What is this page about? Basically its purpose is to show the basic parts of a Newtonian reflector telescope. All Newtonians will have a design similar to the scope shown in this article. The scope depicted here is a classic 6 inch F8 design. This design of telescope is arguably the best "all around" performer for the 6 inch size. It is a great performer for both planetary/lunar work as well as deep sky work.
Here is what a classic 6 inch F8 Newtonian reflector telescope looks like. It is on an equatorial mount (although today many such scopes are on Dobsonian mounts).
This view shows a close up of the finderscope and the focuser. A finderscope is basically a small telescope that greatly aides the locating of objects in the main telescope. A finderscope is a low magnification and wide field scope that has crosshairs. When properly lined up (only has to be done once), the user simply locates the object to be view on the crosshairs, and then it will be centered in the eyepice of the main telescope. The focuser allows the telescope to be focused. The focuser will typically accept 1.25" diamter eyepieces, some will also accept 2" diameter eyepieces. Older scopes may have focusers that will only accept the older .965" diameter eyepieces; since sources of decent quality .965" eyepieces have dried up, it is often necessary to update to a 1.25" focuser in order to use quality eyepieces with an older scope.
A close up of the focuser/drawtube with an eyepiece installed.
A view of the focuser and finderscope from the opposite side of the scope.
This image shows the equatorial mounting of the telescope. There are several key items to be aware of: the polar axis, the declination axis. When properly used, an equatorial mounting allows the user to more easily track objects as the Earth rotates. The counterweight allows the telescope to be balanced (the weight can be moved on the bar as required). This scope also has an electric clock drive, this will allow the scope to automatically follow objects as the Earth rotates. Most scopes will equatorial mounts also have setting circles. When properly set up and used, setting circles allow a user to find the approximate location of various objects (assuming one knows the coordinates of the object, such coordinates are available from many sources).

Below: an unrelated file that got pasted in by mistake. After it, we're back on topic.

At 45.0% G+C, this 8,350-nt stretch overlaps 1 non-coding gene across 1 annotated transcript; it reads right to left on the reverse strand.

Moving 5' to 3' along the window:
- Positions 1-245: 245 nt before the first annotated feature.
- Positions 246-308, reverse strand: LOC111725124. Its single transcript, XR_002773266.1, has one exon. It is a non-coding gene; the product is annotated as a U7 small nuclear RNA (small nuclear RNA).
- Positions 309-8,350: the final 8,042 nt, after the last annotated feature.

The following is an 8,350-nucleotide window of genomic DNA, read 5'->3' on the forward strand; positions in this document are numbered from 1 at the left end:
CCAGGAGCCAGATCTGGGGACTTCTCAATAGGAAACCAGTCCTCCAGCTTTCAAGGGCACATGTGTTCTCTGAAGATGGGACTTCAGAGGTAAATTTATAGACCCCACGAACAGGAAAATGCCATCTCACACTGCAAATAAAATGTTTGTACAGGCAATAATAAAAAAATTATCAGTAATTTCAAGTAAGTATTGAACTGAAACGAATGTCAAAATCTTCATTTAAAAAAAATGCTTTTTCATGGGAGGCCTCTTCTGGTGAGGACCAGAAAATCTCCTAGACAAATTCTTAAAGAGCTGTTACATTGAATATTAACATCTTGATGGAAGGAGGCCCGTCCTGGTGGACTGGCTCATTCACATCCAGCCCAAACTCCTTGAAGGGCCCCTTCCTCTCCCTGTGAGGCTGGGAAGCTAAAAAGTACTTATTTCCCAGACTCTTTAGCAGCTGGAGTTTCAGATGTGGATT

This image shows the mirror cell of the telescope. How can you tell if you have a reflector telescope? If it has a mirror at one end it is a reflector (refractors have lenses instead of mirrors). The mirror cell holds the mirror and allows it to be adjusted (as part of the collimation process) to allow the best views. Reflectors do require proper collimation every now and then to get the best images. This mirror cell has 3 screws that allow fine tuning of the mirror's position.
This image shows a view into the front of the optical tube. The assembly at the front of the tube (on the inside) is known as the spider. Its purpose is to hold the secondary mirror in position. This spider has four vanes, some scopes will have only 3. The round object on the inside of the spider is the secondary mirror holder. The actual secondary mirror is not visible from this position (one can see it by looking into the eyepiece drawtube when there is no eyepiece installed). The secondary mirror holder also has 3 screws to allow fine tuning of the alignment of the secondary mirror (only one is visible in this image). Note that the inside of the optical tube is painted flat black, this is to minimize stray light that might be caused be reflections in the tube.
Here is a view looking down the optical tube. The spider and secondary mirror holder are visible. The primary mirror (somewhat out of focus) is also visible at the back end of the tube.
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This page is part of the site Amateur Astronomer's Notebook.
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